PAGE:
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This fault indicates that there is too much back pressure on the pump causing the motor to strain. There is a check valve located at the tank that prevents pressurized air from returning to the compressor. Here is how to test for leaking check valve. With no air in the tank, run the compressor till you reach about 40psi and shut off the unit. Listen or air leaking out of the air filter or the pressure switch. Leaking air indicates bad check valve. If no leak, allow the compressor to reach fail condition, then unplug the compressor and immediately let out all the air and see if the compressor restarts easily. If the compressor will not restart with no air in the tank then may have failing capacitor (s). Easy to replace. ;Good luck with your repair.
When it gets to 40 psi turn it off and see if you hear air leaking down from somewhere....if so listen and feel around the edges of the compressor head. If you hear or feel air leaking there you may need to replace a head gasket.
I am assuming you have check for line leaks, both on the compressor and your line out of the tank and the valve on the bottom of the tank is closed. This is usually a sign your valve plate is damaged, most likely a broken reed valve. If it's an oilless compressor it could be the wiper on the piston. Without knowing the model number all I can suggest is take the head plate off and check the valve plate. If all of the reeds are in place and not broken or cracked you'll have to check the piston.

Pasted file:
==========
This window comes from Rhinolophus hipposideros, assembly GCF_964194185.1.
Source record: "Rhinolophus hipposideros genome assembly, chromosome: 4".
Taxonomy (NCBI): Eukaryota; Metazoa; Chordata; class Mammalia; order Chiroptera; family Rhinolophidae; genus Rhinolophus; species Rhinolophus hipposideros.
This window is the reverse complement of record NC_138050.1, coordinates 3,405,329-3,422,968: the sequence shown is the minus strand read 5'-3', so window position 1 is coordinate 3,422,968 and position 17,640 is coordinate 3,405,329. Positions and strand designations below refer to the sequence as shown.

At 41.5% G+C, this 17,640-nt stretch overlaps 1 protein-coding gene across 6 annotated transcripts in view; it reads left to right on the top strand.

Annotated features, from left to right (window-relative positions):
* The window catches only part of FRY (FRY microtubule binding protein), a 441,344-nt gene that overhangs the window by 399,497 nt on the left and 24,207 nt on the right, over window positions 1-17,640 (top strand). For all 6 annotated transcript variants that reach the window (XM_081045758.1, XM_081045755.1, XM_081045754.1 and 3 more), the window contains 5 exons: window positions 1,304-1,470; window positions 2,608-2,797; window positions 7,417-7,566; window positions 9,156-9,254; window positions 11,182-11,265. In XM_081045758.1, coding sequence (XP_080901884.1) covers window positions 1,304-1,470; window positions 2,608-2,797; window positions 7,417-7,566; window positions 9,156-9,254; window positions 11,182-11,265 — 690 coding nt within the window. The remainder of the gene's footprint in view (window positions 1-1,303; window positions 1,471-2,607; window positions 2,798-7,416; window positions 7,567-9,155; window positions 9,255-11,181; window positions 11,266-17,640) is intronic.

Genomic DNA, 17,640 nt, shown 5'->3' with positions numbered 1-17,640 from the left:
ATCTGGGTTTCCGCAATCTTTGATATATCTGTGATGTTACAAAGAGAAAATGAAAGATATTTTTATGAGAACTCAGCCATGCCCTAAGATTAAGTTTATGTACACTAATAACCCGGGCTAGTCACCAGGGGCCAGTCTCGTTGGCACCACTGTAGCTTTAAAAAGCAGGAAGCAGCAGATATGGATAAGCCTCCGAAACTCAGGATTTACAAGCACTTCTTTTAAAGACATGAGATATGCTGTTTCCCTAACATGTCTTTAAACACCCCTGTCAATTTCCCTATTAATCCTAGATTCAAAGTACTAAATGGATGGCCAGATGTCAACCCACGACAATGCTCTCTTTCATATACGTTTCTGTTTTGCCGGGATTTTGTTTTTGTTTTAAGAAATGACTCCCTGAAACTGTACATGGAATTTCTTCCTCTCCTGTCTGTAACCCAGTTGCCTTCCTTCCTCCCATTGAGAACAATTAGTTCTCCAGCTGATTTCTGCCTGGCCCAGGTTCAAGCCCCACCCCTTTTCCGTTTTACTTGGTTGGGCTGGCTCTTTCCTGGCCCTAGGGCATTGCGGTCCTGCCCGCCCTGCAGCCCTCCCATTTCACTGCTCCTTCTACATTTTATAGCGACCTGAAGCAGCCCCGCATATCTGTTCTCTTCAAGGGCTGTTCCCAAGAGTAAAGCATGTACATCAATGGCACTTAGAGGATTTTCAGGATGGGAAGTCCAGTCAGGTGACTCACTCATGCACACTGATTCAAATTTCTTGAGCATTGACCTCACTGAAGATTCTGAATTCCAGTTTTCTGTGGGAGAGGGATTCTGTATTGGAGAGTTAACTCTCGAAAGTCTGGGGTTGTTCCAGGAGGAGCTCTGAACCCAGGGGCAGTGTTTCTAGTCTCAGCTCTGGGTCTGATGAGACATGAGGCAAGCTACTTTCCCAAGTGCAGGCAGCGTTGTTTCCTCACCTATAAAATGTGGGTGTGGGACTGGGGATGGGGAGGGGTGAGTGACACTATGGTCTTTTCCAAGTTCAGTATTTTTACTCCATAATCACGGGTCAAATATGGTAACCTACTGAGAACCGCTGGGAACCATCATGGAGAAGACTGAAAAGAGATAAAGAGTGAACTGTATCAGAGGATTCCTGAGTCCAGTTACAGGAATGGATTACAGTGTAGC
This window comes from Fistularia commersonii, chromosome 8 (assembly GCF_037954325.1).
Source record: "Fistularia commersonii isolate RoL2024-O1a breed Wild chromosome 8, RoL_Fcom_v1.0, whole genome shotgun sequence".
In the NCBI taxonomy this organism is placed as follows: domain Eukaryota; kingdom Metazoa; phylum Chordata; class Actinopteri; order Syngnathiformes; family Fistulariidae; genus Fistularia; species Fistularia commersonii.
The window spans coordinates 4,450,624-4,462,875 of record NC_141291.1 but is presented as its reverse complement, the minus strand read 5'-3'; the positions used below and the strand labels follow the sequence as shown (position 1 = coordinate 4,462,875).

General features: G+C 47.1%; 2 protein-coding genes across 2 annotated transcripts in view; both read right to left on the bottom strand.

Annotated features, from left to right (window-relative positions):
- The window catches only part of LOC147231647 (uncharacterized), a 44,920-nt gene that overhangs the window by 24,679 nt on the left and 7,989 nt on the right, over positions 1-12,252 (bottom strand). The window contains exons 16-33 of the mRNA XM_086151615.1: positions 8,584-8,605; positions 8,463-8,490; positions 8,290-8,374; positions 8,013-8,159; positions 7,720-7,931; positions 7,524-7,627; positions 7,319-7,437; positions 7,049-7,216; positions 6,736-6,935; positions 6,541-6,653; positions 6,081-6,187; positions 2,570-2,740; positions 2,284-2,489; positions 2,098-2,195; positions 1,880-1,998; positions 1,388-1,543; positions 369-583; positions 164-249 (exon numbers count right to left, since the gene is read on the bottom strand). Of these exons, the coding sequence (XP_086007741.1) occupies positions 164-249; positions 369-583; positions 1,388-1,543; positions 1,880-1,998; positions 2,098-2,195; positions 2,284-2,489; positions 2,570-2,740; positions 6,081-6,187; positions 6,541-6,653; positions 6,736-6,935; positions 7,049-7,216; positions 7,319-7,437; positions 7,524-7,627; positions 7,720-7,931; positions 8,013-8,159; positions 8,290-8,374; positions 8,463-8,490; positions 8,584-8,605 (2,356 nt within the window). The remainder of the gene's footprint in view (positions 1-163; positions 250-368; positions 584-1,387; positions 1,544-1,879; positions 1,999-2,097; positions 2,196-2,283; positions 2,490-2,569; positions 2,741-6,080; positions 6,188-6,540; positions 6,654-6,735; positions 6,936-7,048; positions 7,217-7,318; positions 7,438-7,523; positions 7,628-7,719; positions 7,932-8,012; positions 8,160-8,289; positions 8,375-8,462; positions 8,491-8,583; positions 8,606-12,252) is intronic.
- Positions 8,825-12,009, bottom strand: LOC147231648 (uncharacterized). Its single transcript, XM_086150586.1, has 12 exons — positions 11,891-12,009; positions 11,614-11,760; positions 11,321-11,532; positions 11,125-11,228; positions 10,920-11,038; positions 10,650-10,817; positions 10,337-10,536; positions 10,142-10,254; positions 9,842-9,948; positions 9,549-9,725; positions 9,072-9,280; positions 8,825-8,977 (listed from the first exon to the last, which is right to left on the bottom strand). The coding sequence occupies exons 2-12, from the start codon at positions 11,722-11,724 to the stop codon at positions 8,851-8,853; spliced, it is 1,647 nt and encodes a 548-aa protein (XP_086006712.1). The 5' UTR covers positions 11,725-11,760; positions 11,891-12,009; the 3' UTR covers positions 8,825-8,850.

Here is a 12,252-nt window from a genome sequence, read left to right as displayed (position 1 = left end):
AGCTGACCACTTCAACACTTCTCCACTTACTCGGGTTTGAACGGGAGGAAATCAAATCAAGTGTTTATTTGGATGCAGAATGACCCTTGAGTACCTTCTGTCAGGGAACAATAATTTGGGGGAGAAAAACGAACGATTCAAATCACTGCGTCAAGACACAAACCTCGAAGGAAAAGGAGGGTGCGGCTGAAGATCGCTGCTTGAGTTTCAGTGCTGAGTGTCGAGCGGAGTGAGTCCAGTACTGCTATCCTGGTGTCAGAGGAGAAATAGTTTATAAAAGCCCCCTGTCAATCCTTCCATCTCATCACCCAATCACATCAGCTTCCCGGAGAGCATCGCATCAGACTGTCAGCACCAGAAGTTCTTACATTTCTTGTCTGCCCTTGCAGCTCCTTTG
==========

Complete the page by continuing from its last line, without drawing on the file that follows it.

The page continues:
i have the same piece of junk, iv rebuilt it 3 times in the past 5 years always a piston rod snapped and then it was running on only one. they are built like ****. anyhow I finely got smart and bought a cast iron pump thats not only quieter but puts out twice the volume of air in half the time. it took some work but it was well worth it costing under 200.00. the rebuild kit from sears will cost over 100 and it wont last. the one from sears is a direct drive pump and you will be told no one makes a direct bolt on but all it takes is cutting the aluminum housing away from the motor and welding a pin or bolt to the end of the shaft and putting a pully on it, you will also have to turn the motor to the side but let me tell you this was the best move i ever made. you can pick I bought my new pump from a place called heavy dudy air in ga. 877-447-2485
these small compressors do not have a long life especialy if they are run for more than 15 min /hour , bet no body told you that when you bought it the ones with an iron barrel are better so to problem
1 piston rings worn or broken / replace
2 daft i know but air leaks/ when it is running you carn't hear a leak cos of the running noise,run it up as high as it will go switch off and listen /repair leak
3 sticking or passing valves , these are located in the cyl head /take filter unit off,run it when it comes up to 40 psi put your hand close to the inlet port if the inlet valve is passing you will feel a sort of chuff chuff on your hand ,switch it off ,if you can hear ,and feel air coming out of the inlet port the Exaust valve is leaking ,sadly these small comps are difficult and bloody expensive to get spares for"they want you to buy another one " so depending on the amount of use it has had it might not be woth while repairing hope this has been of some help
start your compressor and let it buid up pressure to turn off. then unplug from power.lossen the fill tube that goes from the pump to the tank. when you loosen it. if it leaks air then your check valve is bad and will have to be replaced.